Abstract

The stability of bedforms in mixtures of gravel and sand is not well understood. Two bedform types are characteristic: flow-parallel sand ribbons and flow-transverse barchans. Flume experiments and field data presented here show that gradual transitions exist from sand ribbons to barchans, and from barchans to fully developed dunes. Barchans and sand ribbons occur when not enough transportable sediment is available for the formation of fully developed ripples or dunes. The reason is that a part of the bed sediment is immobile, e.g., with an armor layer, which limits the sediment supply and thus the volume of sediment available for the formation of bedforms.

Bedform stability diagrams are shown to be extendable to sediment supply-limited bedforms in sand-gravel sediment, if the particle parameters of the diagrams are derived from the transported sediment instead of the bed sediment. Barchans and forms transitional to fully developed dunes plot in the dune stability fields. Sand ribbons, on the other hand, plot in the ripple, lower plane bed, and dune fields.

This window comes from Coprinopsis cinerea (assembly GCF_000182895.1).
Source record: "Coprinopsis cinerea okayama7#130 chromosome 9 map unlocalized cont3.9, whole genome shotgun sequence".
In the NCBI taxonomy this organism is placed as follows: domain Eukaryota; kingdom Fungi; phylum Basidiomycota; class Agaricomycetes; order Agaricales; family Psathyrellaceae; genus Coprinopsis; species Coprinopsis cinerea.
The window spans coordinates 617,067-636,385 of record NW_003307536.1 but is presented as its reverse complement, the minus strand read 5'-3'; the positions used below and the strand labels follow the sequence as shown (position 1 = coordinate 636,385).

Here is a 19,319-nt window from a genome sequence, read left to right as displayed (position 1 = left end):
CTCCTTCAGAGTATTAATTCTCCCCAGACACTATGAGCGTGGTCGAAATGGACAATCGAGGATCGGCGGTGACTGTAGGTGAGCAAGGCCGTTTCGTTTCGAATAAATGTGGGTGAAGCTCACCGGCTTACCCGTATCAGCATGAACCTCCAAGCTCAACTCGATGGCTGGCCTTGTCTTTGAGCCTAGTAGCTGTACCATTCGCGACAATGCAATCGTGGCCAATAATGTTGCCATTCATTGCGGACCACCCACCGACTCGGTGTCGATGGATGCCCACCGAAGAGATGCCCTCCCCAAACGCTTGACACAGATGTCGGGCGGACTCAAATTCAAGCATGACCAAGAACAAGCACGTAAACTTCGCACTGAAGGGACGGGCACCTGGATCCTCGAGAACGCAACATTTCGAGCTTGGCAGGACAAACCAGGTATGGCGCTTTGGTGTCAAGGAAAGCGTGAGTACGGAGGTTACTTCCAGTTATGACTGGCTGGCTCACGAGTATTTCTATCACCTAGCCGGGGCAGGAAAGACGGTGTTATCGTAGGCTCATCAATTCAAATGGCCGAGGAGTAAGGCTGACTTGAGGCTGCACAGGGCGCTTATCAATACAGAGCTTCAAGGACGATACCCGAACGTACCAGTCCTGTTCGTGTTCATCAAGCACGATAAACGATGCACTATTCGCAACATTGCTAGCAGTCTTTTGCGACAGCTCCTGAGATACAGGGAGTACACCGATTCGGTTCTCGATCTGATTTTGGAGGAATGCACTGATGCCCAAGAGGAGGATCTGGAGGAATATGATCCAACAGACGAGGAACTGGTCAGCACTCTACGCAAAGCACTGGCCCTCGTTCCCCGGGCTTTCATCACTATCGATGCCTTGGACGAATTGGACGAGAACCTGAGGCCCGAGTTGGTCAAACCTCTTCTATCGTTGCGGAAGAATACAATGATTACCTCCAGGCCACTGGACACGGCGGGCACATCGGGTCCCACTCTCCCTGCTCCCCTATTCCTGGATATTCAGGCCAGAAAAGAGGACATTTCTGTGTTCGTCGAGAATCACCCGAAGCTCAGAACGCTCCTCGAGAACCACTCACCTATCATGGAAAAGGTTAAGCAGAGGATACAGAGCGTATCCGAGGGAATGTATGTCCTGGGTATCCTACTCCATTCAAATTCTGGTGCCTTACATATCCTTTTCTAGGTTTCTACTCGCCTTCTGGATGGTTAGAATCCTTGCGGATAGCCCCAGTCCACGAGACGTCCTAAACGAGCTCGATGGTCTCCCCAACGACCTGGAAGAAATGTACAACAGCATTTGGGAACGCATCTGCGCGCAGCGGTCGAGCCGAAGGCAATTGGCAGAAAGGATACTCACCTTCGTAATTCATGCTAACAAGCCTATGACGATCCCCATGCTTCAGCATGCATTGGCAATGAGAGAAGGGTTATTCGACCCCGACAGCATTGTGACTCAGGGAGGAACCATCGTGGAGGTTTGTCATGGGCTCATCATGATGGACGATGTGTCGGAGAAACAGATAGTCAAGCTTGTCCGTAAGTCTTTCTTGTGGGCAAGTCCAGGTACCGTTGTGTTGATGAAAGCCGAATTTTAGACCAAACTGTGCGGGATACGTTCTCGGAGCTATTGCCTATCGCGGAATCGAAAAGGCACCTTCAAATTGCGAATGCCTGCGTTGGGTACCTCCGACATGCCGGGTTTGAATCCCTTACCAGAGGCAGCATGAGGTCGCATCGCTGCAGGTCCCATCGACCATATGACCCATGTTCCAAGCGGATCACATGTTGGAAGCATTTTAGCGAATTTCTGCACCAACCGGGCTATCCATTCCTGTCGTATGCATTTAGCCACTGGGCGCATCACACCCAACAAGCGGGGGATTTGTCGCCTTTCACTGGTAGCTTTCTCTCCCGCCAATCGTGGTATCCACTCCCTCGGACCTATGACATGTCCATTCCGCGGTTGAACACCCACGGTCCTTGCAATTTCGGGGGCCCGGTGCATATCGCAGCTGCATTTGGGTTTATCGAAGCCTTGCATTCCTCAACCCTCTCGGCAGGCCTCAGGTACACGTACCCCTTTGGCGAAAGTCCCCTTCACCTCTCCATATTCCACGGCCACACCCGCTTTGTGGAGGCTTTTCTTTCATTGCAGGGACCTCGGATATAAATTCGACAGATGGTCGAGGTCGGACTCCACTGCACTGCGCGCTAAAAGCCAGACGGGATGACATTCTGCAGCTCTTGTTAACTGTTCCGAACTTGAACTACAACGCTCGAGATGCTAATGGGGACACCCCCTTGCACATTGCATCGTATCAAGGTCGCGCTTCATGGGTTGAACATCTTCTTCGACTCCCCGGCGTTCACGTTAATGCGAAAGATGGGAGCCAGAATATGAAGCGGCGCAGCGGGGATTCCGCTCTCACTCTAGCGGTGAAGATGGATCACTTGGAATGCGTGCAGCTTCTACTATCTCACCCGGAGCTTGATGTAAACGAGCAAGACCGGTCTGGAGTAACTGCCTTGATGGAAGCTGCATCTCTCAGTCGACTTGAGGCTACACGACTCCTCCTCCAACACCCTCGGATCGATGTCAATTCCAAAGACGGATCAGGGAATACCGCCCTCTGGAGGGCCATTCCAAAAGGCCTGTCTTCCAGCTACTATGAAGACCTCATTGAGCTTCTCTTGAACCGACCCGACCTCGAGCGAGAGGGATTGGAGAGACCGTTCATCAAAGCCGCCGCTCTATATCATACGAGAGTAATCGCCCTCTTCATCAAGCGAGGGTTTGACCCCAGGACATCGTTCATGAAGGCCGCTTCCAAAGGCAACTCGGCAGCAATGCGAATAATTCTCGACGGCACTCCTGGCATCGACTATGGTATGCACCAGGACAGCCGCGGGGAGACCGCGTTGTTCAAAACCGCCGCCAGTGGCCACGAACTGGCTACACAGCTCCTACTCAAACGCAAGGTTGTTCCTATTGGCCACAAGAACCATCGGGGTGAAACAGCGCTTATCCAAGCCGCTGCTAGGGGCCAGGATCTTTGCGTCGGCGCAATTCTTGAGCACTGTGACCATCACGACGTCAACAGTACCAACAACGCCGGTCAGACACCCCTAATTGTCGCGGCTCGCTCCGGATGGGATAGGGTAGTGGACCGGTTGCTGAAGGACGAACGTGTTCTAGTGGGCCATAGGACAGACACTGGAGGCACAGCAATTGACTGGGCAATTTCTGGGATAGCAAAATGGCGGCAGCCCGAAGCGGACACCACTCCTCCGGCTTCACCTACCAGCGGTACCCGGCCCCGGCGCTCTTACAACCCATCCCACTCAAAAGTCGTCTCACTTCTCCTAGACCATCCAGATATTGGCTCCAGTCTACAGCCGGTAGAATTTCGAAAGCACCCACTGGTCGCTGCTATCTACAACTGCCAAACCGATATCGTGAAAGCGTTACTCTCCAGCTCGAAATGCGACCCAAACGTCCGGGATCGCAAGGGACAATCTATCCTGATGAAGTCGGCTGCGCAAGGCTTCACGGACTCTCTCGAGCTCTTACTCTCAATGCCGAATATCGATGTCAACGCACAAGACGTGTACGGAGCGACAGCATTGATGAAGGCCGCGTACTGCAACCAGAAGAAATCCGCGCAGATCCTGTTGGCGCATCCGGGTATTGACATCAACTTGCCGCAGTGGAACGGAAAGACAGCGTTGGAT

In the case of sediment supply limitation, bedforms are partly or completely related to the characteristics of the sediment supply from upstream. The sediment underlying the bedforms may be a stable armor and the exchange of sediment between this armor and the bedforms may be small or non-existent. Consequently, bedform characteristics in sand-gravel mixtures in supply-limited conditions often are not predictable from the local hydraulics and sediment characteristics.

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